One of the most common approaches we have observed is a phenomenon we describe as the “wallpaper effect,” which occurs when often well-intentioned school and district leaders launch programs or interventions based upon limited data without full understanding of the most critical underlying issues.

2) What are our hunches about those results?

We all may have a lot of hunches about the underlying causes of academic disparities, but everything is just a hunch until we analyze pertinent data. To bring authentic issues to light, school and district leaders must combine data from academic, discipline, and other indicators, examined from every possible angle. These findings often show a vast difference in underlying conditions and frequently dispel myths about why some students are underachieving. Consequently, these data inform leaders about which crucial academic inequalities to address.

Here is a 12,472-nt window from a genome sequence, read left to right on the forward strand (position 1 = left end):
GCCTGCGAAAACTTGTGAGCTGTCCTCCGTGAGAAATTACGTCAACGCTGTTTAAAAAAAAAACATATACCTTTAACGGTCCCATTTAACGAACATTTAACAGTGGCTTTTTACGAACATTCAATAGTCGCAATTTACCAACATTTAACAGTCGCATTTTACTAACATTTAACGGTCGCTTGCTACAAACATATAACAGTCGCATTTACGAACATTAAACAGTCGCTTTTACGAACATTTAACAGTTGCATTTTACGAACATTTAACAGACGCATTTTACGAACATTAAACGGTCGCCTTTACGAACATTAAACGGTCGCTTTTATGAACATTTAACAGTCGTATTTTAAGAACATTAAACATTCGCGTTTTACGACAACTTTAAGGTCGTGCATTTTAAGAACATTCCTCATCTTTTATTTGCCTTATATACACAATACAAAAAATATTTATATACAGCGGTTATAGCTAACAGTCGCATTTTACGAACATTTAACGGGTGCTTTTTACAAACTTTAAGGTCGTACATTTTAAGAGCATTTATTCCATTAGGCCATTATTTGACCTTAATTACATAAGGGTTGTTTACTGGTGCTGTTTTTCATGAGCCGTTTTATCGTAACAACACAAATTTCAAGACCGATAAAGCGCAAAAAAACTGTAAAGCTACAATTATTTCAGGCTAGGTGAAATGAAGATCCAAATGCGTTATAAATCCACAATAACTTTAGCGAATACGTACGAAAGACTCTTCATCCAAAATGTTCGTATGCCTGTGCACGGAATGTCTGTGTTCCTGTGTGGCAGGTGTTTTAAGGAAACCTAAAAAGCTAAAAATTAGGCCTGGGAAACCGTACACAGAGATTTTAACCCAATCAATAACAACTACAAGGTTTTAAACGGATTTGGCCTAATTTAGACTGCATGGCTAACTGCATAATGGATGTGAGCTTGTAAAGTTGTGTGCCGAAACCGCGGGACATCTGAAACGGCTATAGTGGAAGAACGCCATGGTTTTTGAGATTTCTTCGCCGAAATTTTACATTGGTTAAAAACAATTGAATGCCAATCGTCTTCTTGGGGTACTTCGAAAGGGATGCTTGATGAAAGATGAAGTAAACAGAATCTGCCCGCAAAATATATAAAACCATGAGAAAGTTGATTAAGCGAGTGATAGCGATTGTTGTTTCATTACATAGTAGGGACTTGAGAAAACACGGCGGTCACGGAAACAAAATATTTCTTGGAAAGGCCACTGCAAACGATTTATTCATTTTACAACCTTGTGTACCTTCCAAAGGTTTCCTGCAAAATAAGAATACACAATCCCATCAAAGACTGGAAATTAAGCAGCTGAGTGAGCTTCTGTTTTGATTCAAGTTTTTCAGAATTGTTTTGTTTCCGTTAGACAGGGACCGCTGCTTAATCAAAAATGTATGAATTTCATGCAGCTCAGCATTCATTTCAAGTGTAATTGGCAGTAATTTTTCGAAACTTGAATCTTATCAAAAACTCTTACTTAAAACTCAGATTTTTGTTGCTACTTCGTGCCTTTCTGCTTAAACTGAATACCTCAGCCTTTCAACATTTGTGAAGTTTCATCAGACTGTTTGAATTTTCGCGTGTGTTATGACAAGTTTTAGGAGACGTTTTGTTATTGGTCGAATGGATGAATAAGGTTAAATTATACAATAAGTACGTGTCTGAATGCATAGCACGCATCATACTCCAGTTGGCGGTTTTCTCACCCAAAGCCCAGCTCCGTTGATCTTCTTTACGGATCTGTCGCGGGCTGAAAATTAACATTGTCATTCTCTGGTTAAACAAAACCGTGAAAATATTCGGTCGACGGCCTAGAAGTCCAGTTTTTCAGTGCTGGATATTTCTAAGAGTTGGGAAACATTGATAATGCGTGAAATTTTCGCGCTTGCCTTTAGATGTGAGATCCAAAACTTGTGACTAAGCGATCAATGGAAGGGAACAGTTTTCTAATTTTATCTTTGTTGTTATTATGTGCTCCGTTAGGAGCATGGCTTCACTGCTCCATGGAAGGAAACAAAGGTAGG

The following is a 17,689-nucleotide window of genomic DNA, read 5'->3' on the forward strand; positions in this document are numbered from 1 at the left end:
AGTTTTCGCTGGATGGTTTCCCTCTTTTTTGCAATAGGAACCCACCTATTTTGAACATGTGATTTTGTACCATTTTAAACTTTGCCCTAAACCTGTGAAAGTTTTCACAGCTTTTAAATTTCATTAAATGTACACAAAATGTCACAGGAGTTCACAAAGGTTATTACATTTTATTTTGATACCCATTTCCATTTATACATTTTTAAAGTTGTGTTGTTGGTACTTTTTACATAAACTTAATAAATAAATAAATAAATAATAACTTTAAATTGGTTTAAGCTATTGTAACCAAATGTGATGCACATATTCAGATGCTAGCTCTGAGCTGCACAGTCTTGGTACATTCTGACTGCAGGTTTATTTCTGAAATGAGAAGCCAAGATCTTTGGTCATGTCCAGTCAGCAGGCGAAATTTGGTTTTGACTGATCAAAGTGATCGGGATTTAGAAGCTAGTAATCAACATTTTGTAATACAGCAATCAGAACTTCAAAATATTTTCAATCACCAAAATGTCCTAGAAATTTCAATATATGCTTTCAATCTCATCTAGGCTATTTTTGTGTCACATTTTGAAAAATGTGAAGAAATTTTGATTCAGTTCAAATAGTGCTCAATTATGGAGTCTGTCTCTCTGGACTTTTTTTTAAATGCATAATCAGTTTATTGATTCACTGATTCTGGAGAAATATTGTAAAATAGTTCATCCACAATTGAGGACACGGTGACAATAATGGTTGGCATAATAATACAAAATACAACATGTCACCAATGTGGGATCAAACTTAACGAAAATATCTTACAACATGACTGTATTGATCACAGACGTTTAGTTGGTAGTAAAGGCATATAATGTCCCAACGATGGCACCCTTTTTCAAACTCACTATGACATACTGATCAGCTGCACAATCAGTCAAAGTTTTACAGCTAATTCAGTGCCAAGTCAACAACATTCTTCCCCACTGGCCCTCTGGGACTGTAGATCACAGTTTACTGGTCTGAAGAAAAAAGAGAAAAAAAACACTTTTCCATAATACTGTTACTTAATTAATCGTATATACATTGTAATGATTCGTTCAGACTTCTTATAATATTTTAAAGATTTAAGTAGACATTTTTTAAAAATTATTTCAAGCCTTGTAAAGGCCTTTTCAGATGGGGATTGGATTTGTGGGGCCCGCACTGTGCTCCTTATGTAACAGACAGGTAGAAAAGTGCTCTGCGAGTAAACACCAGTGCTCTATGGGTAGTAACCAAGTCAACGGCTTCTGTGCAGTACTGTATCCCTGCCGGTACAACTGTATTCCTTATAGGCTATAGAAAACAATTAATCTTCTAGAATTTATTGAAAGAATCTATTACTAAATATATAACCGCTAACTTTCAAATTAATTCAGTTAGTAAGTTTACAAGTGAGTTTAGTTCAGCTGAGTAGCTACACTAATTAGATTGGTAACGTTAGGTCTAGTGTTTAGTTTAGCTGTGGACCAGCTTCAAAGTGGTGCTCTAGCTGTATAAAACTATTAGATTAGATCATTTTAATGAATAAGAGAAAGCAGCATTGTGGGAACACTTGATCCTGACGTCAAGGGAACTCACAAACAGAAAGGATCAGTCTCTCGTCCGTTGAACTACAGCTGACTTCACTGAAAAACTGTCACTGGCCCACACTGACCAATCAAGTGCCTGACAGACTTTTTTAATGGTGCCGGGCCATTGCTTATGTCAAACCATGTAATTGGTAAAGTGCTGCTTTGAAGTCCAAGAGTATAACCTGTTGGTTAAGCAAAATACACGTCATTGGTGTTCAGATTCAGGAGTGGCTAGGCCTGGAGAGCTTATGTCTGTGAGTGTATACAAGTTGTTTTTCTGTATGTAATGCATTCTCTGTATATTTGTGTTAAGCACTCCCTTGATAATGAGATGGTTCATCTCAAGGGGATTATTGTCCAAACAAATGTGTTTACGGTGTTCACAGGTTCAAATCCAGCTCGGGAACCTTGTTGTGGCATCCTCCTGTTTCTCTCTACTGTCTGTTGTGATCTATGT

3) What types of decisions do we make about students based on their labels?

“If students are in the same group for much of the day, leadership must be concerned about equity issues.”

Decades ago, many struggling students were labeled “special education,” even if their struggle was simply being an English-language learner. Today, we hear labels like “Title I kids,” “long-term English-learners,” “at-risk students,” and so on. Students’ labels and grouping may limit access to premium educational experiences. For example, does a student identified as an English-learner, or student with disabilities, or one who has been suspended get as much access to a high quality, enriched schooling experience as a student labeled “honors”?

If students are in the same group for much of the day, leadership must be concerned about equity issues: Is this grouping linked to differential expectations? How does it inform students’ expectations for themselves? If students need additional support, the support must result in students becoming more proficient after the intervention. Leaders must analyze evidence concerning proficiency and ensure an exit strategy so that students can be eventually moved out of these groups and not be defined by what should be temporary challenges.

4) What are the results of the programs initiated to support students’ academic needs?